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  • Writer's pictureSantiago "Cubeboy" Cuberos

Review: DCS Mirage F1 by Aerges Engineering

Updated: May 8

Usually when you think about the Dassault Mirage, what is the first thing that comes to mind? Delta wings? Beautiful curved fuselages? or just cool jets? In this case, this is still a Mirage but not a regular one as this is not a delta. After years of waiting we finally have our hands on the Mirage F1 module by Aerges Engineering. Consisting of several variants of this aircraft, all with different roles and purposes, this is one of the most complete modules to date.

In this review we will be taking a look into several different parts of the module and evaluating if this cold war warrior is a fit for you. These points will be divided into several sections:

  • External and internal 3D models

  • Visual and sound effects

  • Flight modelling

  • Mission capability

  • Armament

  • Ease of use and learning curve

  • Variants and Early Access

  • Is this aircraft for you?

This review will be constantly updated with the module, meaning that it will be updated with each major addition to it. This includes system changes, weapon additions and new variants. Whenever a new variant releases, it will get added as a new section.

This is an Early Access module as of 7/23/2022. Review updated: 2/25/2023



Externally, this model is pretty good overall. The developers, Aerges, payed a lot of attention to detail when it comes down to certain aspects of this aircraft. From the complex gear and control surface animations to the internals of the engine, it is evident that they wanted to depict this aircraft as faithfully as possible. There are also some pretty neat details such as the fact that the pilot lays his helmet to the side of the canopy frame border when the canopy is open and the engine is off.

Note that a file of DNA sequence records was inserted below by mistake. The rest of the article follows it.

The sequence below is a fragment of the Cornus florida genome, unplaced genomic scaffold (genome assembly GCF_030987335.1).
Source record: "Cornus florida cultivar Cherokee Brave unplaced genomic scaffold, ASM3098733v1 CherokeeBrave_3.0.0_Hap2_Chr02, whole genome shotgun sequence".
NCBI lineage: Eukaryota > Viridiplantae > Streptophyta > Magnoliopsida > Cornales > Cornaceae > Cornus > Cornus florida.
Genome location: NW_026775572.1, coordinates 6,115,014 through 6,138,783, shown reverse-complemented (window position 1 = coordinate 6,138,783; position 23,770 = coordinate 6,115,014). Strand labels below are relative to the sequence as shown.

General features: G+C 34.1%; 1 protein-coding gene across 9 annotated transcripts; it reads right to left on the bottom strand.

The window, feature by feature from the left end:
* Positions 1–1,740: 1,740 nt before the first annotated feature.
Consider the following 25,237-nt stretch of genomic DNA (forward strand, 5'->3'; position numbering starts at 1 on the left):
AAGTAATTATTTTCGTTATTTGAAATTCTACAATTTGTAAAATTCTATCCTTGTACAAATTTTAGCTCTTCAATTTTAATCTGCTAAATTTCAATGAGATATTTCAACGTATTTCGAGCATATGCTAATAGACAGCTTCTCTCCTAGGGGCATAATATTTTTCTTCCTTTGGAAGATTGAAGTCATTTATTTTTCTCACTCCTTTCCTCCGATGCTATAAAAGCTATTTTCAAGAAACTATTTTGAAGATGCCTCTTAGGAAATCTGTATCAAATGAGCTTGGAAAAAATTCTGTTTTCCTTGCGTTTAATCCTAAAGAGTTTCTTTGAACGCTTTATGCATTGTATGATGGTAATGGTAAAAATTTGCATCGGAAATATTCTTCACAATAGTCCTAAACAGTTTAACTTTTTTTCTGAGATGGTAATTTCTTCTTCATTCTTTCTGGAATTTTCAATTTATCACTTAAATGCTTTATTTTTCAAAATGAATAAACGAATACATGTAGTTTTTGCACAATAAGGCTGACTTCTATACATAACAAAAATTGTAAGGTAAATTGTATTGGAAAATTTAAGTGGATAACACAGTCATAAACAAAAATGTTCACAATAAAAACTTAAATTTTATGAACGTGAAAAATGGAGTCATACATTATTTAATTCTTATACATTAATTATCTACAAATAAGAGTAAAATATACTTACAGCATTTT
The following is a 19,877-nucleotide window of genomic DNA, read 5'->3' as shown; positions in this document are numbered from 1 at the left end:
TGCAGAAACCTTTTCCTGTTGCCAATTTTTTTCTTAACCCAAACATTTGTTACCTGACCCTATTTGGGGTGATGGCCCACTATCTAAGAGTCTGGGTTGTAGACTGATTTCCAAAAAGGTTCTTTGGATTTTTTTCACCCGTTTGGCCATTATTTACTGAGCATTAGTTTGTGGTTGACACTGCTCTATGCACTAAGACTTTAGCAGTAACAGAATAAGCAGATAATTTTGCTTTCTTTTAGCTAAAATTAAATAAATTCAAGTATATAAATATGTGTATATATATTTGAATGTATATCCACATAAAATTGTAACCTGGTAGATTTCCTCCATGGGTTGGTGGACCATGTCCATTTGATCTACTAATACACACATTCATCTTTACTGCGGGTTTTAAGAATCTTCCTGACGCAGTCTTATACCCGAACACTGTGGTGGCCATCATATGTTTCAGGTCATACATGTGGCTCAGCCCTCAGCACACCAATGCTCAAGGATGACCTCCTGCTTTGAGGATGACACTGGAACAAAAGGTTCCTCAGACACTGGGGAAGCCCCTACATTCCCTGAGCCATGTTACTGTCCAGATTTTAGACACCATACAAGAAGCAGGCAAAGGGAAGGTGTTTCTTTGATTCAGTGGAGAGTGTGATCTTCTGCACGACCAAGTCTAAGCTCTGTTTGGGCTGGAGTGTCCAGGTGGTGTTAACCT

At the same time, there are a couple of parts of the model that could use more love. This includes the big seam between the main gear doors and the fuselage. This seam does seem to have been present in the real airframes to a certain degree but the way that lighting works in DCS makes it look very unnatural. The other aspect that could be improved at some point are the textures.

That is the gap in question, the thin white line being the light reflected inside the gear well.

When compared to other modules around the same base price point (without any discount, this would be US$ 80) it does seem to be a bit behind when it comes down to weathering quality and the texel density of the model itself. The reflectivity does seem to be a bit too high, or maybe too metallic, which leads to some weird reflections sometimes.

On the other hand, the cockpit model is absolutely brilliant. There are basically no flaws to speak of. From the way that light reflects on the bumpy texture of the dash to the absolutely impressive angle of attack (indicator) and its animations. To me, it is clear that Aerges had the piloting experience as a priority for this module, and it shows. Below are some pictures both in daytime and nighttime conditions, with and without the glare shield, so see it for yourself!



Visually, it doesn't have any particularly unique effects, but overall it is a very pretty module. The afterburner effect is great and, on top of that, the over wing vapor when pulling high alpha maneuvers at high speed is present. For me, that is more than good enough. Additionally, the lighting seems to have been done pretty well, with the exception the the bleed-through that some of the lights have on the fuselage. My only complaint here would be that there are some annunciator and panel lights that are extremely bright, even during daytime. The weapon select buttons are the most evident example of this issue. It would be good if their brightness could be lowered somewhat, unless they can be, but I did not find an intuitive way to lower down their brightness by using the brightness knobs inside the cockpit.

Sound-wise is where this module knew how to surprise me. Every button and switch in the cockpit resonates with a very realistic "clack" or "thonk". These sounds do seem to give some physicality to the virtual nature of a simulation, which is exactly why I am more than surprised by how well they were handled. All the alerts are, let's say, realistic. They will give you a slight heart attack if they catch you off guard. The engine sounds are excellent as well, specially the sound that it makes whenever the afterburner kicks in. There is also some high AoA rattling that can be heard whenever you pull high AoA maneuvers. Pretty neat!

EXAMPLES: (General volume warning, you have been warned!)

Engine start and canopy closing sequence:

Full take-off roll: Starting with Idle --> Full Power --> Afterburner then rotation.